Incoming: Dead mice - FaunaClassifieds
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Herps In The News Local or national articles where reptiles or amphibians have made it into the news media. Please cite sources.

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Old 02-27-2013, 08:18 AM   #1
rcarichter
Incoming: Dead mice

So, the US government, in its infinite reptile wisdom, is dropping Tylenol-stuffed dead mice into Guam to eradicate the brown snakes. Their reasoning is that other snakes won't eat dead prey, and the little chutes will get stuck in trees, keeping the dead mice off limits to most other animals. I guess there are no flying or climbing animals in Guam. Anyone think this is going to work?

Noelle


http://www.aol.com/video/us-to-kill-...ice/517684184/
 
Old 02-27-2013, 08:43 AM   #2
Focal
Quote:
Originally Posted by rcarichter View Post
Their reasoning is that other snakes won't eat dead prey, and the little chutes will get stuck in trees, keeping the dead mice off limits to most other animals. I guess there are no flying or climbing animals in Guam. Anyone think this is going to work?
Not really, that's part of the problem with the Brown snakes. They have almost wiped out the entire bird population. I know the US has had success with this in the past. The snake is also highly susceptible acetaminophen and because it's an invasive species, it might be the only animal with such a weakness on the island, not sure.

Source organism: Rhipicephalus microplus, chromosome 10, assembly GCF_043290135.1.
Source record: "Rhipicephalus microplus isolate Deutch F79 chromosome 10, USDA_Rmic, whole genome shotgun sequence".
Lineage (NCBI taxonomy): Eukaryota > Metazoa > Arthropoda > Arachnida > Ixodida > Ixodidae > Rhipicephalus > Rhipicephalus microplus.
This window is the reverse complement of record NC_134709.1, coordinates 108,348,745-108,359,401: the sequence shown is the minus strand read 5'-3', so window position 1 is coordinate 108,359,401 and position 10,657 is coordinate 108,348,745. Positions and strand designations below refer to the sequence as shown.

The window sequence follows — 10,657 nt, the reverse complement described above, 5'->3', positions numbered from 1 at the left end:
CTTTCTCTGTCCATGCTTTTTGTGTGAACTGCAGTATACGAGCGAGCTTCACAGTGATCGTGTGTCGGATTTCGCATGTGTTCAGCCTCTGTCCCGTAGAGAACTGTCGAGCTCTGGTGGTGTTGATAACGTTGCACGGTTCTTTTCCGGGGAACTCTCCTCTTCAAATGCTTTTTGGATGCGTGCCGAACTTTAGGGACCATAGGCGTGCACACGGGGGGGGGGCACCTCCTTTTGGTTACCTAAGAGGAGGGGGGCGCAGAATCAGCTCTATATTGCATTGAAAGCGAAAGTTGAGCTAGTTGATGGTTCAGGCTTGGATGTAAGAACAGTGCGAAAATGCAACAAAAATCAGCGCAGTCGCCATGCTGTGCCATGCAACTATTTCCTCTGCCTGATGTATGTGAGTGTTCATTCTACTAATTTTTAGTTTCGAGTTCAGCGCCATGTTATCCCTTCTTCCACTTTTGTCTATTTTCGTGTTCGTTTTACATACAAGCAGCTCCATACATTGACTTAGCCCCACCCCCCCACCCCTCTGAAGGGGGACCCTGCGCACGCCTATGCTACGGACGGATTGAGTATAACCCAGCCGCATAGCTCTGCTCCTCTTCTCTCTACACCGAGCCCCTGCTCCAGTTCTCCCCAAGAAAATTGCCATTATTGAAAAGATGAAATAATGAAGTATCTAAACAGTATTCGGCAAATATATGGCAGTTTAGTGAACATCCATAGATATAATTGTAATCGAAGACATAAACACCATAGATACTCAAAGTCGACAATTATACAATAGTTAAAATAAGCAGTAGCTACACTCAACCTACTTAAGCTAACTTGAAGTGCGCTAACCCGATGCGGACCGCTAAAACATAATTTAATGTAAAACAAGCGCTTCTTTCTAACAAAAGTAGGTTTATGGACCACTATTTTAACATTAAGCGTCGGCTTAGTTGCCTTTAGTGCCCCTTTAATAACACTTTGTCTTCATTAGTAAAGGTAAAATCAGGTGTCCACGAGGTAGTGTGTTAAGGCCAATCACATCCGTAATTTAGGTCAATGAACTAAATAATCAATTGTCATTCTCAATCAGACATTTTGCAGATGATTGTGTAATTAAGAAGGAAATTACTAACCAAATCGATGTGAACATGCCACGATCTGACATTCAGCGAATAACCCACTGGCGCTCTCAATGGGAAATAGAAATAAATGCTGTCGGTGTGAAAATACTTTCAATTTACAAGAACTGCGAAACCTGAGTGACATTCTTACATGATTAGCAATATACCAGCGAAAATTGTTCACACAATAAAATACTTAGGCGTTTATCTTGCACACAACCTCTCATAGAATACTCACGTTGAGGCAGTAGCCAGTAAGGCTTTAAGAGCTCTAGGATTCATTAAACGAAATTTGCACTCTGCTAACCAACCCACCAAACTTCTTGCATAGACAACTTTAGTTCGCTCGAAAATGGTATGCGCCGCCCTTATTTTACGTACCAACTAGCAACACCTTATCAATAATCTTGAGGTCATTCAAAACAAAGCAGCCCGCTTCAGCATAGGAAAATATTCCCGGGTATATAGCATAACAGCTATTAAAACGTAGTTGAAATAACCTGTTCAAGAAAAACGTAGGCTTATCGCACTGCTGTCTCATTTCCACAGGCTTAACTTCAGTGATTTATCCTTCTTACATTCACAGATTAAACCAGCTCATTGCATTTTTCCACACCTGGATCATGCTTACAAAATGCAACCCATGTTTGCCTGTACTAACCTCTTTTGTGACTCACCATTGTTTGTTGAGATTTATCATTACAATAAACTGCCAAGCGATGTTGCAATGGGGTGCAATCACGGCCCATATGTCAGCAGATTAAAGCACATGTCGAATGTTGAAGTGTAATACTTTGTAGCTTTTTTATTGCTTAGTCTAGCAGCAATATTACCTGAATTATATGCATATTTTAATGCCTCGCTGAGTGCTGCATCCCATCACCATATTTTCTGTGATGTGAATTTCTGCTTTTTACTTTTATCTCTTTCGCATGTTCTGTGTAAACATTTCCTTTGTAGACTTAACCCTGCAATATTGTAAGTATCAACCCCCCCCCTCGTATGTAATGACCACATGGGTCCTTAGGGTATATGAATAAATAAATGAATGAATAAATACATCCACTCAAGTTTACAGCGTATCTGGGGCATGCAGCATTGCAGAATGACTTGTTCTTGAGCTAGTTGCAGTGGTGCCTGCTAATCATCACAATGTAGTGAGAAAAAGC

I know peta is running with this like wildfire, but they are currently posing a greater risk than Florida right now and with Hawaii in the horizon, the AF base could easily help them invade. Something needs to be done but I'm not 100% this is the best way either.
 
Old 02-27-2013, 08:43 AM   #3
AGoodwin
That is just stupid....
 
Old 02-27-2013, 08:46 AM   #4
Focal
Also, here's a neat figure I found online.

"A 2010 study conducted by the National Wildlife Research Center suggested that brown tree snakes would cause between $593m and $2.14bn in economic damage each year if they became established in Hawaii. Power outages would cause the most damage, followed by a projected decline in tourism."
 
Old 02-28-2013, 01:44 PM   #5
wcreptiles
Deadly mice to rain down on Guam snakes

I would like to see the 'snake fence', I bet it's really tall.
Quote:
The dead mice will target snakes in a fenced-in area of the base, he said, so officials will be able to determine the effectiveness in that area versus an adjacent area that the snakes could move in and out of.
Quote:
(CNN) -- If you're a brown tree snake, those dead rodents that will soon be falling from the sky over Guam's Andersen Air Force Base could be your last meal.

That's because the U.S. Department of Agriculture is planning to pack each one with acetaminophen, the generic equivalent of Tylenol, which can kill a snake in 72 hours.

The drug-laced mice will be taped to pieces of cardboard, which in turn will be attached to streamers that will be dropped from helicopters over more than 100 acres of the Air Force base on the Pacific island.

The bombing campaign is expected to begin this spring, Dan Vice, the USDA assistant operations director on Guam, told the local Pacific News Center. It replicates a smaller-scale test drop tried on Naval Base Guam in 2010, he said.

The goal, he said, is eradicating the brown tree snake from the island.

The U.S. Fish and Wildlife Service says brown tree snakes have wiped out most of Guam's native populations of forest birds since being accidentally introduced to the island after World War II, probably after they stowed away on a ship or plane from their native range in Australia, Papua New Guinea and the Solomon Islands. The snakes, which can grow up to 8 feet long, also eat small mammals and lizards.